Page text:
“Good athletes make better throwers,” Nihells said as he was describing the Kline brothers. “They were extremely gifted.” This year will be a bit of a challenge where he will be going through a rebuilding process with his group. Will the success of the Klines’ trickle down to this year? “It is really hard to say if any of the kids learned from them or their success scared some kids away. Some kids back away from that success. So it is a double edged sword when you get kids like that. Some kids, if they are like a year away, they have a tendency that I am not going to get a chance to throw so why should I. Then you have some freshman that look up to them so that is really the key if you have freshman that are really talented and they saw what it took to get good. Then as a coach you move in and you are ready to go again.”
“The group I have this year is very coachable. When you have kids that work hard and that you can teach, they will be successful,” Nihells concluded.
~ Legacy ~
Kevin Spejcher is looked at as the key leader on this squad. He has competed in the state meet the last few years placing 6th last year in the state finals in the High Jump. His goals are high this year that he made a choice to skip basketball for the first time in his high school career. “I just knew I was not going to get a scholarship in basketball. I wanted to concentrate all my efforts in the High Jump,” the senior said. “Individually, I just want to stay healthy and try to go over 7’ by the end of the indoor season. Top 3 is definitely the goal. I have been part of the state team the last two years. I want to bring one more back before I leave.”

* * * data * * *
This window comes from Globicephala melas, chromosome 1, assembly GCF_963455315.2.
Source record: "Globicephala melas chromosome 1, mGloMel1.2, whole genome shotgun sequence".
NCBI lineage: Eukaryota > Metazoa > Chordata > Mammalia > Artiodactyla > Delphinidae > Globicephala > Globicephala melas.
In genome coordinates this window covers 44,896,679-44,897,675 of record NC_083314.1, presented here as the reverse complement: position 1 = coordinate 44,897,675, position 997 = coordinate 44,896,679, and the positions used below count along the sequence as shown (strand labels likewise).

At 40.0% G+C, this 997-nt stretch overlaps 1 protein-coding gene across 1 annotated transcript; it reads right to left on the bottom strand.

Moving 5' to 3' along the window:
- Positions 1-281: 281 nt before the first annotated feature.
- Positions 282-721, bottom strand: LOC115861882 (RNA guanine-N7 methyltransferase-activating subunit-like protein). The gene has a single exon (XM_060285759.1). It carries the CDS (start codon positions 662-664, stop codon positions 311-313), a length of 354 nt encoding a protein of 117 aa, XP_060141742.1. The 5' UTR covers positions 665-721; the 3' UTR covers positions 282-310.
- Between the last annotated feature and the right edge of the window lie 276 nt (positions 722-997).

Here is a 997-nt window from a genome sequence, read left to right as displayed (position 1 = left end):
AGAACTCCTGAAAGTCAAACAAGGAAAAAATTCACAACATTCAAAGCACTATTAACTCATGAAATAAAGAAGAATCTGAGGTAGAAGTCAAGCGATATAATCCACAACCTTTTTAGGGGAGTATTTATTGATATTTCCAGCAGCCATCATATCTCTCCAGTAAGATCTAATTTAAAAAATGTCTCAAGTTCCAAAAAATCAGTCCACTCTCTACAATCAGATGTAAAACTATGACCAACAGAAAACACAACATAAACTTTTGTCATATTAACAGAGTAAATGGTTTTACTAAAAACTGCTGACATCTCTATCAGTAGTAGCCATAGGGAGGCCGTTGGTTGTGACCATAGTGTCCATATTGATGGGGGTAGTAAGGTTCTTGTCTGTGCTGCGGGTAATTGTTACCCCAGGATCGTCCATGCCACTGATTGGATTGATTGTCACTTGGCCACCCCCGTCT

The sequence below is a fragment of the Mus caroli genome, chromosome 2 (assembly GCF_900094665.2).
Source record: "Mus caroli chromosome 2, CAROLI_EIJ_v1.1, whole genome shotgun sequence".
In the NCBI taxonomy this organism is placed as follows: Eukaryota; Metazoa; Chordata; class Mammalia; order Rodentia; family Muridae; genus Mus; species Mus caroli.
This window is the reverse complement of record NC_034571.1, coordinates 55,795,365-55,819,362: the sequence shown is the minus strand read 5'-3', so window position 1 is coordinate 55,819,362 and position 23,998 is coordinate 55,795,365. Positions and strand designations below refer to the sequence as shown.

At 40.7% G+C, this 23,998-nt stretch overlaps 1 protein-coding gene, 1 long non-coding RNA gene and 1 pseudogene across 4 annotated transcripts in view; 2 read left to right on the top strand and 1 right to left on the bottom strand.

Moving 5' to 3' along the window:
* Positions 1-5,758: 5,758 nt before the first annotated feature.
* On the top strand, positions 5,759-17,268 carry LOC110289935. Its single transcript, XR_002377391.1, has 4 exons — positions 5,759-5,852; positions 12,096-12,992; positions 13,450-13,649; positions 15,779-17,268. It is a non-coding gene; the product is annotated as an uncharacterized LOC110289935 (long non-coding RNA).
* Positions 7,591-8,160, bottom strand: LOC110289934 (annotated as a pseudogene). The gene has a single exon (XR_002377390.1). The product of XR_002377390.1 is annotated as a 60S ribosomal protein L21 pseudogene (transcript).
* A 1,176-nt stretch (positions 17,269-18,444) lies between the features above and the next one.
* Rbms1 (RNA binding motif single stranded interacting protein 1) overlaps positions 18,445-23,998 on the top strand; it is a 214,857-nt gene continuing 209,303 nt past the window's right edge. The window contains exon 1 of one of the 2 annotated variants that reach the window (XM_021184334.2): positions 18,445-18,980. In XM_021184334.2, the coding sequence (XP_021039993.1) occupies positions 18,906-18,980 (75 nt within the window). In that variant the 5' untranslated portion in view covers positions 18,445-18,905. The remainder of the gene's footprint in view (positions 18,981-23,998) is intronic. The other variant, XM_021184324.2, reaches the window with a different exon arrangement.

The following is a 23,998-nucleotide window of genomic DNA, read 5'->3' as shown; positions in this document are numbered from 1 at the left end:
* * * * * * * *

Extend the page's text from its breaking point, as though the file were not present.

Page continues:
The success that this team had was through the efforts of Zach Ziemek who is now attending the University of Wisconsin. It was not what he did in the stadium the day of the meet, but the impact that he had during practice and away from the team.
“What I learned from Zach is that you have to put 100% effort during the off season,” said Filip. “I learned what you put into the event is what you get out of it. He always stayed positive. He always was on time for practice. He would do everything that was asked of him. I looked up to him because he taught me everything.”
What Ziemek passed down to Filip will be eventually passed down to the next group of jumpers. “I am trying to teach the younger kids the same things. I just want to be the athlete, the person that he was while he was here. I just want to continue the Lake Park tradition.”
When it comes down to it, it is what the coaches bring to the table for their kids every day. The coaches look to get knowledge and pass it on to the athletes on this team. It brings the team to practice every day hungry to learn and hungry to do their best.
Kevin Spejcher summed it up best when it comes down to his coaches and what the secret is in this west suburban school. “I have never been inspired so much by these coaches. They love what they do and they know it. It is the coaches. That is why it is so special here.”